As I hurtled towards the big EU machine on the Eurostar from London St Pancras, I had initially intended this post-induction piece to be a light-hearted reflection on my first experiences in Brussels. The beer was good, the bureaucracy was bad – that sort of thing.
But in view of the seriousness of the inherently undemocratic structures which govern the EU – and, therefore, the UK – I think it important to focus on a few things about which even eurosceptics may not be fully aware.
First and foremost, the European Parliament is not able to initiate, block or repeal legislation. It may suggest amendments to legislation, but it has no authority to act like a true legislator and its suggested amendments may be ignored.
Laws are proposed by the EU Commission, comprising 28 unelected representatives, one from each member state – typically retired politicians or civil servants. The ultimate approval of legislation lies with the Council of the European Union – again, an unelected body of ministers whose voting rights are based on the size and population of the countries they represent.
The Council may block legislation but, since the requirement for unanimity to pass laws has been steadily replaced by qualified majority voting, even this chamber has great difficulty in acting as a check on the Commissioners. Given the power concentrated in the hands of the Commission, it may not surprise you to know that its building in Brussels is by far the largest – out of a series of very large buildings.
I used to regard the EU Parliament as merely a talking shop: potentially a voice box for dissenters but with their having no ability to perform any real function. In fact, it is not even a voice box. The Parliament is structured in various groupings and unless a given group can muster a large enough membership its members/leaders get very little airtime. It is not sufficient that the system is toothless; dissenting voices are, in effect, also muzzled.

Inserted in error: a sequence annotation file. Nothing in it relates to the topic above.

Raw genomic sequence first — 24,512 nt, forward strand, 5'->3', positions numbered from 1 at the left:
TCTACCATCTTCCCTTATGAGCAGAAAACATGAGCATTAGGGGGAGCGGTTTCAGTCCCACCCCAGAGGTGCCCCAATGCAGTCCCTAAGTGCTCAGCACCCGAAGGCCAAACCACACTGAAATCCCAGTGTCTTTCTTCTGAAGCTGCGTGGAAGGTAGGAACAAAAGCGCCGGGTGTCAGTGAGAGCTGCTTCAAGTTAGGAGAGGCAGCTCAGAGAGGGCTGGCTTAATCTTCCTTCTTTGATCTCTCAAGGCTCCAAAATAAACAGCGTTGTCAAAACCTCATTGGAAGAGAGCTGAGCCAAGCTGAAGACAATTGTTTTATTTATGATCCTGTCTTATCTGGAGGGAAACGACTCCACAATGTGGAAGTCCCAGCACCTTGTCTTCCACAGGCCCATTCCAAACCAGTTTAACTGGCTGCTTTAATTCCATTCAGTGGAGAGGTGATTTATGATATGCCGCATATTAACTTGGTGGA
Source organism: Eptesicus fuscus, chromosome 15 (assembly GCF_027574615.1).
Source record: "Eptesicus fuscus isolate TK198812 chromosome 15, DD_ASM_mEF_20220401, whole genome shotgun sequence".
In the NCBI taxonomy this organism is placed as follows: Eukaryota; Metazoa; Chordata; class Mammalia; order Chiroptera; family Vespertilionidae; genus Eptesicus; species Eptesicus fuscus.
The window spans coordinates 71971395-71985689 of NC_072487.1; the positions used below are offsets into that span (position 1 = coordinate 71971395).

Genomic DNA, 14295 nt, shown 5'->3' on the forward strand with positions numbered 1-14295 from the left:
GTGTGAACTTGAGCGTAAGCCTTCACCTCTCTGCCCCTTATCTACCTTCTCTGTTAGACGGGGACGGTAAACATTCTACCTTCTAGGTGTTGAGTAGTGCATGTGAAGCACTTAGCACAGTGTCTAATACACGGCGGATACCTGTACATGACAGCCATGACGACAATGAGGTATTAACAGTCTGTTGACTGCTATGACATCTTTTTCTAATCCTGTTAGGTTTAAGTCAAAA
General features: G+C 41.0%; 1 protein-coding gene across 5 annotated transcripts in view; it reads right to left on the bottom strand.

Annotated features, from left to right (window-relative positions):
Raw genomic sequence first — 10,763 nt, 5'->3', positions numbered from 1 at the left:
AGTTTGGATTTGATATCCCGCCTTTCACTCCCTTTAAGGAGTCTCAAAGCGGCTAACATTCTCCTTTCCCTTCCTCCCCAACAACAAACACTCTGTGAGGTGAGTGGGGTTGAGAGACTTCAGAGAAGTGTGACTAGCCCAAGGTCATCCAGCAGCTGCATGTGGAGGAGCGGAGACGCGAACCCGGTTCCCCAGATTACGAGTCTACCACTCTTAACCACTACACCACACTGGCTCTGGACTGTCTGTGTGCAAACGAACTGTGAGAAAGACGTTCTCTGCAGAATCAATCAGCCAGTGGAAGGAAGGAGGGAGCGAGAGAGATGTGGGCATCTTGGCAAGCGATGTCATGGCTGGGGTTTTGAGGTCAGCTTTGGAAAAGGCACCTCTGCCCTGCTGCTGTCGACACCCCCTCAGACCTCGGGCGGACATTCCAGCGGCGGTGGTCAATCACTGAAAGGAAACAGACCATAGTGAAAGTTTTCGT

So what does the Parliament and its members actually do? From what I could assess, as a new boy, close to nothing of substance. It does not even meet on a daily basis as you might expect of a national assembly. It only meets in what it calls “plenary sessions” for a few days a month, mostly in Strasbourg, not Brussels. These sessions create the trappings and appearance of a Parliament in action but the EU Parliament is functionless.
This does not stop the parliamentarians from being treated with the greatest of respect by the bureaucrats who support their non-function and provided with generous packages to enable them to “fully” discharge their non-existent duties: offices in their home countries, Brussels and Strasbourg (three offices, in case you lost count); staff in their home countries and Brussels, first-class travel to and from their home countries; a fleet of diplomatic cars to ferry them between the Parliament and the station/airport; and a special travel document which signifies the MEPs’ terrific importance.
It’s a gravy train so well drilled that any mediocre career politician fearful of getting a real job – and for the record I already have a job, having been in business most of my adult life – would fight tooth and nail to retain the EU Parliament.
With such largesse, it is not unknown for eurosceptic MEPs to go native. You can, however, rest assured that I shall be doing no such thing!
As you may have guessed this was not about myself, but was a very interesting piece written by Ben Habib, a new member of the EU parliament. He entitled his article “Joining a functionless Parliament” and some of his facts are quite revealing. No power or authority invested in the MEPs, full power with the unelected commissioners plus an absolute gravy train of expenses. Now there’s a surprise!